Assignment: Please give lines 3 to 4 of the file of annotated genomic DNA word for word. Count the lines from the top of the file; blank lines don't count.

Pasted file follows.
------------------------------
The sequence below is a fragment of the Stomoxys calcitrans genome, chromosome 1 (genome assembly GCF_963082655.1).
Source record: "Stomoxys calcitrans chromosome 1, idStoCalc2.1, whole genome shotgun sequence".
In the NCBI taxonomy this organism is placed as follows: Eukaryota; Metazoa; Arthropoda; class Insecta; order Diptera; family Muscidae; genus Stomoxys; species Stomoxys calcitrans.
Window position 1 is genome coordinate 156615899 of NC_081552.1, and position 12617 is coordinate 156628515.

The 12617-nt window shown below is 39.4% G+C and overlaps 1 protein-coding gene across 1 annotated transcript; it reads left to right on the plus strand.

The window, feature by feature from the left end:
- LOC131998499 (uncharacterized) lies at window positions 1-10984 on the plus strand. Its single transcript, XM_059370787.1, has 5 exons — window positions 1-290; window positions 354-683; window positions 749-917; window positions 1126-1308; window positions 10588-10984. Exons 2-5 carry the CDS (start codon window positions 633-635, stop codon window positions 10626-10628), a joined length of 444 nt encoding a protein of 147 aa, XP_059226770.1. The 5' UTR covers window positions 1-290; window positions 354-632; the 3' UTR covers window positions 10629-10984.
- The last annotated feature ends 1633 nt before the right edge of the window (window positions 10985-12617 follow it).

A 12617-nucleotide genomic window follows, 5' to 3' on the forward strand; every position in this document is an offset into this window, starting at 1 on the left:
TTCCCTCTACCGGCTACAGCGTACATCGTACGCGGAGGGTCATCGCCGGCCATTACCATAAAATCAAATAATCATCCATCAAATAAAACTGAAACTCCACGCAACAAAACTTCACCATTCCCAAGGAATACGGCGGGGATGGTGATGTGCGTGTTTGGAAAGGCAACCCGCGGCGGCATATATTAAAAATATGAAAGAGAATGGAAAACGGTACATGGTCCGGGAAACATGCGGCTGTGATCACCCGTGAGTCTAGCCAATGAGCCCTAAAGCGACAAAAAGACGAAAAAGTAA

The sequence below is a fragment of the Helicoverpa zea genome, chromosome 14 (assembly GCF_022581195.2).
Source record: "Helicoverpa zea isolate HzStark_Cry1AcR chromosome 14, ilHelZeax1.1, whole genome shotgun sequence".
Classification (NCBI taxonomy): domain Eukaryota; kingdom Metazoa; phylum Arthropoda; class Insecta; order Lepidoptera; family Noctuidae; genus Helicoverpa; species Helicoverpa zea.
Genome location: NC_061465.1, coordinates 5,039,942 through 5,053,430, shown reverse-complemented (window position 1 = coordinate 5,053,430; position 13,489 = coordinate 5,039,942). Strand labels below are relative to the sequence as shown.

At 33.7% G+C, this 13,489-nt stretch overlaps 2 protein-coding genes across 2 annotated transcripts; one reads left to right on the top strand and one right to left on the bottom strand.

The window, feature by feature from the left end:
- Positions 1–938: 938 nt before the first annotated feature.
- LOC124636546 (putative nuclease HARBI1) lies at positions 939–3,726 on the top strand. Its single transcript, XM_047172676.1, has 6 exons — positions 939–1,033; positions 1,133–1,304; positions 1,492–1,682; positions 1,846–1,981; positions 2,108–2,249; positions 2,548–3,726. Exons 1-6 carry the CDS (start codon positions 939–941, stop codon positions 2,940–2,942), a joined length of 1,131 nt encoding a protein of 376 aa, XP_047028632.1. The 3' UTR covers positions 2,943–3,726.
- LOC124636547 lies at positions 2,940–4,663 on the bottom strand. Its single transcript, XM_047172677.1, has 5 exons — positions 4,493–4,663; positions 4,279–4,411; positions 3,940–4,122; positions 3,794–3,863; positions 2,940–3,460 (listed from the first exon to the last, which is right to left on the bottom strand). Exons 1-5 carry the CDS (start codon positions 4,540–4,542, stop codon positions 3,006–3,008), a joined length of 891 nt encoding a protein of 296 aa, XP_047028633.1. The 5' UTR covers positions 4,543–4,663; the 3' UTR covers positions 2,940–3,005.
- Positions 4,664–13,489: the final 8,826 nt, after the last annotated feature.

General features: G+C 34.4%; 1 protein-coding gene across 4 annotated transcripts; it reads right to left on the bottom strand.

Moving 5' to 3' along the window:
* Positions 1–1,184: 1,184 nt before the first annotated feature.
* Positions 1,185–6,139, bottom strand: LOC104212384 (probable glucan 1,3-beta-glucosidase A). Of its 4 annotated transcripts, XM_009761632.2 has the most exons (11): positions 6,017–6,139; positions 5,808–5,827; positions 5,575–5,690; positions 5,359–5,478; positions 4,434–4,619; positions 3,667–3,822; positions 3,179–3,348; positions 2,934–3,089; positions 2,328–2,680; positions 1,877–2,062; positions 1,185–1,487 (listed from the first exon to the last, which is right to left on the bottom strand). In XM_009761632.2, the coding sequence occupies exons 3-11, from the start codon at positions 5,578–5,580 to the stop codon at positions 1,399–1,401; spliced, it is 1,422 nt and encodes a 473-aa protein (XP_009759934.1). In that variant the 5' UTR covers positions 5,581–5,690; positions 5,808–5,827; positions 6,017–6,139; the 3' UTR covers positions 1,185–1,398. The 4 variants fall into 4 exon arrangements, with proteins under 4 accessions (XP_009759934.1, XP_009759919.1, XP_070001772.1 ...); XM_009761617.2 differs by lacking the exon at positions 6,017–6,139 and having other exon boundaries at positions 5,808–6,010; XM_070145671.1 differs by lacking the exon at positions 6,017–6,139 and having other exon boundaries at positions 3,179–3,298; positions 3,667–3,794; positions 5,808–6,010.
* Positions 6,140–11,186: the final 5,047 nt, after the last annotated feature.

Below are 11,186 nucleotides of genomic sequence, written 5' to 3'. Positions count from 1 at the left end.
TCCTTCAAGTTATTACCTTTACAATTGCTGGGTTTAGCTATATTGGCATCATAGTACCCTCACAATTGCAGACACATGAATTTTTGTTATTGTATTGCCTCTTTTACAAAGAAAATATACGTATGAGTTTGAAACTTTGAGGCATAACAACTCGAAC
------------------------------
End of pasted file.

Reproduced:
In the NCBI taxonomy this organism is placed as follows: Eukaryota; Metazoa; Arthropoda; class Insecta; order Diptera; family Muscidae; genus Stomoxys; species Stomoxys calcitrans.
Window position 1 is genome coordinate 156615899 of NC_081552.1, and position 12617 is coordinate 156628515.